There's a behind-the-scenes cat fight underway between auto insurance companies and consumer groups that could one day have an impact on your health insurance rates.
A new report from the Consumer Federation of America set the fur flying. It shows that U.S. car insurance rates have risen 43 percent over the past quarter century, despite improved auto safety and increased competition from new insurers entering the market. Rates in Wisconsin, the median state, rose 56 percent, while those in Nebraska more than doubled, increasing 108 percent.
California singled out
Not exactly fighting words, or even particularly surprising, I'll grant you. But CFA went on to laud California for its approach to auto insurance rate regulation, which requires insurers to obtain prior approval from the state insurance commission before imposing rate increases on home and auto policyholders. In fact, the Cali regulations go one step further by enabling consumers who challenge auto rate hikes to be compensated for their trouble. Coincidentally, the reforms were adopted in 1988, exactly a quarter-century ago.
As a result, CFA says auto insurance rates for California drivers fell three-tenths of 1 percent during the 25-year period, compared to the double-digit increases common nationwide. The consumer group called on all states to adopt California's regulatory model, strongly implying it was directly responsible for flat rate growth over a quarter century.
The Insurance Information Institute says just 13 states require prior approval for auto rate increases, while 37 states and the District of Columbia allow insurers to set some auto rates without state approval.
Where health insurance comes in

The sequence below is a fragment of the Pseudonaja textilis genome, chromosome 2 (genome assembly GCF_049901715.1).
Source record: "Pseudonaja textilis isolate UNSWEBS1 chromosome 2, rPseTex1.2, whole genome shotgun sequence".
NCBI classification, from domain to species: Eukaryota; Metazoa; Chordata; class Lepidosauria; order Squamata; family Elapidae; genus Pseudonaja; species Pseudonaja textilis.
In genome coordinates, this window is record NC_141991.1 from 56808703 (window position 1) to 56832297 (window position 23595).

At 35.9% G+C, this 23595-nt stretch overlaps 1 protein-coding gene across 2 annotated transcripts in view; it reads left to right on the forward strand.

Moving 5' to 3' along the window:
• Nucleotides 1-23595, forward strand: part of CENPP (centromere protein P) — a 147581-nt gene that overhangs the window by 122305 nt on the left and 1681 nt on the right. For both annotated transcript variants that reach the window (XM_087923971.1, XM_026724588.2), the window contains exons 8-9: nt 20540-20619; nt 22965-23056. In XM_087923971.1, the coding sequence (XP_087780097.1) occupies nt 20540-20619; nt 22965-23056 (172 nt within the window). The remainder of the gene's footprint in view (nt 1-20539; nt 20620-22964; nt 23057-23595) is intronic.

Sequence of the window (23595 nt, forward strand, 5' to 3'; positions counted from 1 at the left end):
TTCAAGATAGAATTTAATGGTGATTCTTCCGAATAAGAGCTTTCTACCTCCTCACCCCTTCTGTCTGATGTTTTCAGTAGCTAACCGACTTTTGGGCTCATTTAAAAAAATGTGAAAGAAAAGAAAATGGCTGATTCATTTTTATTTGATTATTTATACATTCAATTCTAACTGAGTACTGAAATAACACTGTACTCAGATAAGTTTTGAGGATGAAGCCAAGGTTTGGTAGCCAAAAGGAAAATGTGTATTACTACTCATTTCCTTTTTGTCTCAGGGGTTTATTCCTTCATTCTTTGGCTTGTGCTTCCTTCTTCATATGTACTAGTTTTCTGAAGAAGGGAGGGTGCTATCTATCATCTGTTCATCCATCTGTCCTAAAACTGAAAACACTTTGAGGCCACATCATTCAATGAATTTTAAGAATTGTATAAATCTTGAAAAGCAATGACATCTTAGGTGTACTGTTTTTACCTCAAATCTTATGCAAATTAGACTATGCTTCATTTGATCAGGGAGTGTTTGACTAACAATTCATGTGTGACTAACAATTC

The Property Casualty Insurers Association of America immediately rebutted the "misguided impression" that prior approval keeps rates in check. PCI says it was other factors, including tort reform, anti-fraud campaigns, stronger DUI laws and market competition, that kept California's rates so low.
Why has this perennial regulation-versus-competition debate resurfaced now? Short answer: Because Consumer Watchdog, the group that spearheaded California's auto insurance regulations, has placed an initiative on the 2014 ballot to require prior approval for health insurance increases as well. What's more, California Insurance Commissioner Dave Jones has endorsed the measure.
California, the nation's most populous state, has long been the cradle of populist reforms. That said, even the head of Consumer Watchdog admits, "It's going to be another David vs. Goliath battle at the ballot box."
Health insurance already under scrutiny
Unlike California, most states already have prior approval over health insurance rate increases. Although where they set the bar varies considerably. That's one of the reasons the Affordable Care Act in September 2011 made mandatory that states scrutinize any proposed annual rate increase of 10 percent or more.
Whatever California voters ultimately decide, any seeds of a public movement toward nationwide prior approval of health insurance rates may help temper the stubborn upward spiral of health insurance costs in America.
Follow me on Twitter: @omnisaurus.
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